More than €30bn a year could be available to expand renewable energy capacity in Germany with the right policies in place, according to the Climate Policy Initiative.
The CPI said in a new study – Policy and investment in a cost-effective German renewable energy transition – that the available money is over twice the amount required to finance the addition of 7.4GW of new solar photovoltaic and wind capacity a year to 2020.
However, it said “policy must encourage the right mix of investors including utilities, developers, banks, pension funds and large and small energy consumers in order to attract investment at the lowest possible cost.
“Particular care must be taken with the design of auctions that were first introduced last year for ground-mounted solar PV systems as they may discourage small investors because of their high complexity.”
CPI said small investors, such as private households, farmers or energy cooperatives could invest up to €8bn a year, around half of the total investment required to reach Germany’s expansion targets to 2020.
“As this group of investors often demand a lower return on their capital, the cost of the energy transition could rise if policy changes restrict their future participation in the market,” it added.
The study said that, if the current set of policies remains in place, by 2030 the number of negative electricity price hours a year could increase tenfold from the current 100 to 1000.
“In this scenario, the current agreement on state aid between the German government and EU, which prohibits revenue support during times of prolonged negative prices, would increase revenue risk for investors who would demand higher returns in compensation.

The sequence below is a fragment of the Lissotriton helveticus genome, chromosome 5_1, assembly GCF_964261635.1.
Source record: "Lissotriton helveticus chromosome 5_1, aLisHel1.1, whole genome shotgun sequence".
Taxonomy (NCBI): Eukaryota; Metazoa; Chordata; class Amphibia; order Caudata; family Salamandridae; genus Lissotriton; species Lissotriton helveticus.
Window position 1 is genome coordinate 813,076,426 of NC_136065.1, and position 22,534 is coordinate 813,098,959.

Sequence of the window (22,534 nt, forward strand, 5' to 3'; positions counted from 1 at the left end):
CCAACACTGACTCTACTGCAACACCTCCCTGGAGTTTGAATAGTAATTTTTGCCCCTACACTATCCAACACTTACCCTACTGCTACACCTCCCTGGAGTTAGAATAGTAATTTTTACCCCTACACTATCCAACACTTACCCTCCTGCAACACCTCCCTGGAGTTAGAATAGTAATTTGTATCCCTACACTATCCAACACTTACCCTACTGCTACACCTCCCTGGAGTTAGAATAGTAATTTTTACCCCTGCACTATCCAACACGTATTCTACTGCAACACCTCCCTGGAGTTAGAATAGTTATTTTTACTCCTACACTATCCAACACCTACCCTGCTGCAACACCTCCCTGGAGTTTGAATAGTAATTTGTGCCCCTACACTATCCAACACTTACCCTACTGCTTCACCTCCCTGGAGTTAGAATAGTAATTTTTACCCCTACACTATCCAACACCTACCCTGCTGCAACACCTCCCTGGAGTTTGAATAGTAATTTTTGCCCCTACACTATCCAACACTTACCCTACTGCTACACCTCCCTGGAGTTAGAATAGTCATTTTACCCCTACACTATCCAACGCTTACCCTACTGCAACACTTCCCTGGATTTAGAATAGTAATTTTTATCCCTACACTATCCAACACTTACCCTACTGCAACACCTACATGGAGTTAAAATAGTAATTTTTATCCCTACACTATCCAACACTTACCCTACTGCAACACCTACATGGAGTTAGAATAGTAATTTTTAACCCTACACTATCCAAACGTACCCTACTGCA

“This could increase by nearly 20% the cost of supporting an onshore wind farm starting construction in 2020,” CPI said.
CPI Energy Finance executive director and lead author of the report David Nelson said: “There is more than enough capital available to cost effectively meet 2020 targets for renewables provided policy continues to encourage a mix of investors.
“Exemptions from renewable auctions or simplified bidding processes can help small investors, for example, to stay in the game.
“Beyond 2020, creating greater electricity system flexibility through demand-side measures and improved energy market design can prevent the imposition of unmanageable risks on renewable energy investors and keep costs low.”
Image: an onshore wind farm in Germany featuring Nordex turbines (Nordex)